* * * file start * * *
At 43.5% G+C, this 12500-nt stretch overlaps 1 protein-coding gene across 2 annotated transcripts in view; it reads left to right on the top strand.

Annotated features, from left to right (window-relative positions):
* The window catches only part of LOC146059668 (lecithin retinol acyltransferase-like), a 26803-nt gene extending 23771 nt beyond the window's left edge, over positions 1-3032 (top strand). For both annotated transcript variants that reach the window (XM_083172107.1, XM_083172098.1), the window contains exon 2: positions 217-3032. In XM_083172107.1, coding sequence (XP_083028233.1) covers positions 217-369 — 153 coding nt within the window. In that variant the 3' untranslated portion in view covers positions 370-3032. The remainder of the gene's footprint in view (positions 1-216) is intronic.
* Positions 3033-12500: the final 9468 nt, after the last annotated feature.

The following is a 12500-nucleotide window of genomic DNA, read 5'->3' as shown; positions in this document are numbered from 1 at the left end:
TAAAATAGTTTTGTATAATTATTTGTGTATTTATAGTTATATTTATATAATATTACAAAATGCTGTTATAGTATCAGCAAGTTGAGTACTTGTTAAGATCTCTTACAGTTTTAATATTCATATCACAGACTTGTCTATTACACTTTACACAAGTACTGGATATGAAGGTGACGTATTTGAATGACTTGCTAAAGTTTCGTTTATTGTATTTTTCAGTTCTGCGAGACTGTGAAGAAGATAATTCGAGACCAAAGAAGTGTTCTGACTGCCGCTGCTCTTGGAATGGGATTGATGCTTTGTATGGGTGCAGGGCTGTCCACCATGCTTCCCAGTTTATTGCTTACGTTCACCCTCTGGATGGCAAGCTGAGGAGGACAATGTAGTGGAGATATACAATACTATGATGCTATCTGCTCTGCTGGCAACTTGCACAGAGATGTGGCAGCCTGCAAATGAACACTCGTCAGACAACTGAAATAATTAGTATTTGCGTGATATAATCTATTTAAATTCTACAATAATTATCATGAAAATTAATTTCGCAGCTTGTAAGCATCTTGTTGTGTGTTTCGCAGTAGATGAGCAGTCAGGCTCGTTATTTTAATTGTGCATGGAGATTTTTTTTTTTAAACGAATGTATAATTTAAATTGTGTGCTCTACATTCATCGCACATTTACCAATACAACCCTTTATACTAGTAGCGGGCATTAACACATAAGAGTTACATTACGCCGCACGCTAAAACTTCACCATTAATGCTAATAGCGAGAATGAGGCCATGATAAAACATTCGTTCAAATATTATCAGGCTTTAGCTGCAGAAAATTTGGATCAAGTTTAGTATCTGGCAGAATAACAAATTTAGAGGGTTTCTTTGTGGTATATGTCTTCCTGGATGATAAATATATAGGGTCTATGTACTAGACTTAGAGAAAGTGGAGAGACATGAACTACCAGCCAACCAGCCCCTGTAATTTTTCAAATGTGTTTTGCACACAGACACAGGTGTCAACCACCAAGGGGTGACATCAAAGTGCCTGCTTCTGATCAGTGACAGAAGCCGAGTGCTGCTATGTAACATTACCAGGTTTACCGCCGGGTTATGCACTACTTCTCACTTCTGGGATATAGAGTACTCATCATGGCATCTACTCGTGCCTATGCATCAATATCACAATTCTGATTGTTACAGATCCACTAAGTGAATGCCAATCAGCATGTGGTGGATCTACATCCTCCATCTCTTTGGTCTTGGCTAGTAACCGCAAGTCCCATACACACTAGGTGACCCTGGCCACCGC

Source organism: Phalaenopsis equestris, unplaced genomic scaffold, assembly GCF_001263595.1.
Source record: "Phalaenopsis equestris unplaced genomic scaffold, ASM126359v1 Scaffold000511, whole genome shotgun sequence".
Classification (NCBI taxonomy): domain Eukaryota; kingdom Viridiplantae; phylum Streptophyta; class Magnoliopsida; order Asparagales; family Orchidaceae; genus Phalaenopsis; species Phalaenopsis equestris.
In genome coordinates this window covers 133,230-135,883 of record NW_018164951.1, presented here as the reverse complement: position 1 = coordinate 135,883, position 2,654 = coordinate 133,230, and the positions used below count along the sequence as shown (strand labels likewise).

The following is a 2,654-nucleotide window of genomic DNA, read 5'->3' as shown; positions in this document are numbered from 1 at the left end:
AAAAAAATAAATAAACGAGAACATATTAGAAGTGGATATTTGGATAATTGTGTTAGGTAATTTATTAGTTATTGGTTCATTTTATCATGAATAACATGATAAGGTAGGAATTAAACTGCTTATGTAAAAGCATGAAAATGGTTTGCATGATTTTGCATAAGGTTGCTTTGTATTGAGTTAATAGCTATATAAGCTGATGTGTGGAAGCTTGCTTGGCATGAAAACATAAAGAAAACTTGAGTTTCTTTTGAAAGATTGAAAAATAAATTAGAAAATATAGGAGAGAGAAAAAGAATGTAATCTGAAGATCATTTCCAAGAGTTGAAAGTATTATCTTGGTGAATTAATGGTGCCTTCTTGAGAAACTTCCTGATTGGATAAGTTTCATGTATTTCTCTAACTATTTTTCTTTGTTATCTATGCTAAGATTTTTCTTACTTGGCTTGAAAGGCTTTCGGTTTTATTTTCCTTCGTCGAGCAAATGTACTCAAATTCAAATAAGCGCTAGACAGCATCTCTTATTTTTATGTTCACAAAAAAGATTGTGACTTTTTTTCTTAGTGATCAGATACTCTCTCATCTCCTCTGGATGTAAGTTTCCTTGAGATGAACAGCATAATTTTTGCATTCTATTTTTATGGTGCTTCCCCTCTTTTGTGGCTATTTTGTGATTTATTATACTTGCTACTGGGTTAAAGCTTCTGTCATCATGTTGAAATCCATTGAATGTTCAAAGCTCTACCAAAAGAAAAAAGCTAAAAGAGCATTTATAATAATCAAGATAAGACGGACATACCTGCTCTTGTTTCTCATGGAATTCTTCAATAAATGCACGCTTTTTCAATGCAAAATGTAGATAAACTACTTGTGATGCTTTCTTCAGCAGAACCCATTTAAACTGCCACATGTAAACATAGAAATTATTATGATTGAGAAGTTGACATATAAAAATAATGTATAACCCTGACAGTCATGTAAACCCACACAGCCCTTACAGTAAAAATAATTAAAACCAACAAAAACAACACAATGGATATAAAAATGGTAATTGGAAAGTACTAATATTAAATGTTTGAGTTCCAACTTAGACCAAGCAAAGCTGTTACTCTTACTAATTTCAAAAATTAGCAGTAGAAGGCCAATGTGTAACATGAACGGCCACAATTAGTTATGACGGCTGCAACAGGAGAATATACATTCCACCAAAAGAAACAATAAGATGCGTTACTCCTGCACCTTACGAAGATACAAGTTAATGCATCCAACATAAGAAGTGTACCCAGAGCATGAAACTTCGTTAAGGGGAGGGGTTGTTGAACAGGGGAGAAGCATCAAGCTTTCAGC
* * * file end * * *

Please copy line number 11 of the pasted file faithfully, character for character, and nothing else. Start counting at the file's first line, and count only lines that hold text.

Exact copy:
The following is a 2,654-nucleotide window of genomic DNA, read 5'->3' as shown; positions in this document are numbered from 1 at the left end: